For active use the temperature has the opposite effect. Because higher temperature makes the silicon more conductive, the flow of current is higher during program/erase operation and causes less stress on the tunnel oxide, improving the endurance of the cell because endurance is practically limited by tunnel oxide's ability to hold the electrons inside the floating gate.

All in all, there is absolutely zero reason to worry about SSD data retention in typical client environment. Remember that the figures presented here are for a drive that has already passed its endurance rating, so for new drives the data retention is considerably higher, typically over ten years for MLC NAND based SSDs. If you buy a drive today and stash it away, the drive itself will become totally obsolete quicker than it will lose its data. Besides, given the cost of SSDs, it's not cost efficient to use them for cold storage anyway, so if you're looking to archive data I would recommend going with hard drives for cost reasons alone.



View All Comments

  • wiz329 - Thursday, May 14, 2015 - link

    I think you give politicians far too much credit and make them out to be far more intelligent than they actually are. Reply
  • TheRealPD - Wednesday, May 13, 2015 - link

    They didn't - i am 99.999% certain that the presentation slides are from October 2010. Reply
  • haukionkannel - Wednesday, May 13, 2015 - link

    So external ssd is still a good idea for random backups? Even if you don't give it electricity more than a couple of times during the year... Reply
  • DCide - Wednesday, May 13, 2015 - link

    For sure, since you're not even writing 2TB/year to it, and its life is e.g. 100TB.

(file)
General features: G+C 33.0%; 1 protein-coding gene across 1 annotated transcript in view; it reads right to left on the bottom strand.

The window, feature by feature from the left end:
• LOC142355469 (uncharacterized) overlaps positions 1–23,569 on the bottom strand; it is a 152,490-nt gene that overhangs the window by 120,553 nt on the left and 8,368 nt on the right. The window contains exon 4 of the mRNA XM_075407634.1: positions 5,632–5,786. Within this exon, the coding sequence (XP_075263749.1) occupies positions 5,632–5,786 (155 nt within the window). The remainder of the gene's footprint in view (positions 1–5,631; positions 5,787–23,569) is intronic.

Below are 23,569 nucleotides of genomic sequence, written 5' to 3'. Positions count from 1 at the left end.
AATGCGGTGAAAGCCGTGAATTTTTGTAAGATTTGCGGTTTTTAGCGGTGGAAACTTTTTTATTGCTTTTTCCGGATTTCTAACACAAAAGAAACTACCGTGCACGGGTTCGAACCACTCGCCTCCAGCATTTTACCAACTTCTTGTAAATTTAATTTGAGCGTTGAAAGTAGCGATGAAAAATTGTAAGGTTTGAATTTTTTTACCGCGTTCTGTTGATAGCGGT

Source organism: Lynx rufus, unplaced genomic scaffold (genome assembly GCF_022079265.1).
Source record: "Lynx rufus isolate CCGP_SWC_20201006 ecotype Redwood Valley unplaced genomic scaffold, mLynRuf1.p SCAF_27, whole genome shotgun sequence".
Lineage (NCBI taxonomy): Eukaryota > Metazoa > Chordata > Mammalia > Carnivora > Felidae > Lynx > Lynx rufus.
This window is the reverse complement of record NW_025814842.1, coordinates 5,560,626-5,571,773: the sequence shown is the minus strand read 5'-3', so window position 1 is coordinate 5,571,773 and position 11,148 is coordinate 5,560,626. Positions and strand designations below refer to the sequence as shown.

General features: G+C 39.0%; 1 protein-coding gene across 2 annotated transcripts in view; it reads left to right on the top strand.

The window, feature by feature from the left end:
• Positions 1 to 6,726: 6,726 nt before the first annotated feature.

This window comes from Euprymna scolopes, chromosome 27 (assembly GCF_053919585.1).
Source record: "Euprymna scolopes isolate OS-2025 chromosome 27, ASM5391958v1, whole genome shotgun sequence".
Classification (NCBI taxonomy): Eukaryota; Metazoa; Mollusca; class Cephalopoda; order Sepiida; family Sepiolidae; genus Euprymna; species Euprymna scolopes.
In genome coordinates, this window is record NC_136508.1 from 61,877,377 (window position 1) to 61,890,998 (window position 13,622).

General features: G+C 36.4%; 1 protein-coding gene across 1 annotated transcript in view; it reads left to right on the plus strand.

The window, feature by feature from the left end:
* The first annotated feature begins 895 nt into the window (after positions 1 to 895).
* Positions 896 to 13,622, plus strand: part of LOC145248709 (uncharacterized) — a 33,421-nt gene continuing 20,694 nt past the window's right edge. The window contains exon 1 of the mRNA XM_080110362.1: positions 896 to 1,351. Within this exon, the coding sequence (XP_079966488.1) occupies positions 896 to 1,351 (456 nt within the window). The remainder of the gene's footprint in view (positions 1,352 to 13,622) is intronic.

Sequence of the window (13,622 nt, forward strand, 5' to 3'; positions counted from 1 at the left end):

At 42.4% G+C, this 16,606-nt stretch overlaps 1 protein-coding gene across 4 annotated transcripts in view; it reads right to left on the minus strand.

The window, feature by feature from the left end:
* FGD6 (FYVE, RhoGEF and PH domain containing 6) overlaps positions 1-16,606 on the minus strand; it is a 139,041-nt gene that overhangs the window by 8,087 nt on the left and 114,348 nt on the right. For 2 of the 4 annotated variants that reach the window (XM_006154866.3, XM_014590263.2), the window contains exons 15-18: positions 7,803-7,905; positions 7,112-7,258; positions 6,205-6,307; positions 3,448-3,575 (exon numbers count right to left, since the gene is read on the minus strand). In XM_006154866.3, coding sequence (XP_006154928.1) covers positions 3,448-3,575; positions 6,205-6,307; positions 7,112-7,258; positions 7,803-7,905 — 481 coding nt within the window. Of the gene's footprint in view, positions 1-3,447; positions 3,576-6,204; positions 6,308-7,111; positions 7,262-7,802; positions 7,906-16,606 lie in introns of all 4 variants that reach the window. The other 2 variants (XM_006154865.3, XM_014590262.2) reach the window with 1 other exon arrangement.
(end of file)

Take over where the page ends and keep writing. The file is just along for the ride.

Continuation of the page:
It's just a matter of whether you prefer to use a SSD or HDD, really.
  • Gigaplex - Wednesday, May 13, 2015 - link

    I don't think simply providing electricity to the drive is sufficient for data retention. If the drive controller doesn't scrub old data to refresh it, you'll still run into issues. Reply
  • Spirall - Wednesday, May 13, 2015 - link

    So we better install our SSD(s) in the hottest (when running) place into the case (usually near outlet air flow), oposite to the HDs. Reply
  • DCide - Wednesday, May 13, 2015 - link

    Yes - don't you dare use them in a cool running, energy efficient computer.

    Now I have to throw out my Mac Mini and replace it with a gaming tower.
  • joex4444 - Friday, May 22, 2015 - link

    Yes, ideally you'd run the SSD in a hot environment and if you need to pull it out and store it for a while, you'd put it in the refrigerator. Reply
  • TheRealPD - Wednesday, May 13, 2015 - link

    Why the devil has this suddenly become an issue??? it was all common knowledge back in 2010/11, with the standard being announced in the September of 2010 from recollection...

    ...indeed, you've got some sites claiming that the presentation was a couple of months ago, whereas, ttbomk the slide show that's being linked to is from October 2010 - with it having been presented on the 5th of October 2010 by JEDEC in San Jose.

    instead, there was an article on KoreLogic ( which was solely talking about it in the context of digital evidence retention for court cases.

    There's just some really lazy reporting on the part of other sites; trying to create a panic about something that's neither been hidden nor is what they're claiming it to be... Yeah, we all keep our drives in direct sunlight & saunas & whatnot, don't we.
  • Gigaplex - Wednesday, May 13, 2015 - link

    Because people are stupid and don't pay attention to warnings before they trust their data with it, and then panic after the fact. Reply